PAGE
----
Today we visited the Mission of San Francisco Xavier del Bac. We are staying at the Mission View RV Park, near this church. We have toured many old Spanish churches. This is perhaps the most impressive. Franciscan priest Fr. Kino established the San Xavier Mission in 1692. The church building was occupied in 1798 and has been in use since then. In the 20 years beginning in 1978, intense restoration of the structure and its many paintings, bultos and statues was carried out.

The exterior is now repaired with mortar made from a mixture of lime, sand and cactus mucilage after they discovered that modern cement actually hastens the deterioration.

Inside, the building is quite ornate.

A side chapel is beautiful and the many candles send up the prayers of faithful pilgrims who come and go all day long. We were amazed at how busy the church was.

Thursday, February 05, 2009

We're in Arizona

After four days of driving--with overnight stops at Lathrop State Park in Walsenburg, CO, Isleta Lakes RV near Albuquerque, and Dream Catcher RV in Deming, NM, we reached Mission View RV in Tucson today. We will stay for a least a week. Two years ago in the fall we spent a few days here. We love the extra-wide sites and the friendly people.

Would you believe, after waking up to 26 degrees this morning, the high today in Tucson was 84? There are storms coming in with some rain, so it will cool down. But not like we have experienced in the last few nights. We won't have to disconnect the hose to keep it from freezing. Our weather while packing, moving and driving has been great--no snow or rain. But we have been looking forward to warm weather. We put on our shorts as soon as we arrived in Tucson.

This is a shot of tonight's sunset from our RV park. At the house we just moved out of, it was difficult to see a morning sunrise. And, since we spent most of our time in the family room on the east side of the house, we almost never saw sunsets. Our patio home didn't have many windows or good views--in part to provide privacy on our small lot. One of the things we enjoy in our house on wheels is the number of windows and the good views of outside.
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Sunday, February 01, 2009


Since mid-December, we have focused on packing, sorting, deciding what to sell, pricing for a garage sale, arranging the garage sale, holding the garage sale, finding a mover who could store our stuff, packing boxes, selling items to antique dealers, etc., etc., etc.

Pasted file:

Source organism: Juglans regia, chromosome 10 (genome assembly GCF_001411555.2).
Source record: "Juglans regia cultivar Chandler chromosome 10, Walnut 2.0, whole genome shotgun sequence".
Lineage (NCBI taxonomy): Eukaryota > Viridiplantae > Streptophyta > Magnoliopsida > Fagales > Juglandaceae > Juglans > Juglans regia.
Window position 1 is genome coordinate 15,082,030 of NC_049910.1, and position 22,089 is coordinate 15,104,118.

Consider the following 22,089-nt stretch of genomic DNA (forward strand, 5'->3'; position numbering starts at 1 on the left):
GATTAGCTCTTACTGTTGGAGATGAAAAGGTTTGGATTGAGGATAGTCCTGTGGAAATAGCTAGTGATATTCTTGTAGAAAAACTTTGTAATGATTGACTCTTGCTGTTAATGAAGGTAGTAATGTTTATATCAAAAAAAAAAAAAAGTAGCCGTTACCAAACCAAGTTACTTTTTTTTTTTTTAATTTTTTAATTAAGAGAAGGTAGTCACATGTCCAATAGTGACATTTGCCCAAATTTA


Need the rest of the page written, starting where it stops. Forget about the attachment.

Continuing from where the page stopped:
This is the garage sale before anyone arrived.

This is the same room after the movers took everything to storage.

Finally, we have moved into our Montana 5th wheel trailer. This is the sunrise we saw this morning.
This is our trailer at Chatfield State Park southwest of Denver, where we are spending four nights as we get organized for our new life--full-time on the road.
The past month and a half have been exhausting. Every single day we have worked toward this new life. We have delivered 14 boxes of books to the library and churches, we have given massive amounts of stuff to ARC and Goodwill, we have sold more stuff--some of it good antiques, some of it used junk--to antiques dealers, folks who saw our ads on Craigslist, consignment shops and garage sale addicts. We also have left maybe 30 sacks of trash for the trash trucks and taken many bags and boxes to recycle and to a shredder. What we couldn't part with, we have packed for storage. And the things we can't part with that we think we might want to use in the next few years, we have stored in a unit we can access whenever we want.

It has been very hard work--more than we imagined. And that is because we owned more stuff than we knew we had and we had to decide--item by item--whether it was important or not, and if it wasn't important what we would do with it. "Build it and they will come." No, for us it was build the space and we will fill it with stuff.

By last fall we decided we wanted a different life. So in December, as soon as we finished decorating and shopping for Christmas, we worked to clear the decks and get ready to be full-time RVers. Just look at the sunrise above, as well as where we are parked and you can appreciate the life we want to live year-round. We are so glad the work is done and now we can enjoy our new life.

So, we are off to Arizona for three months!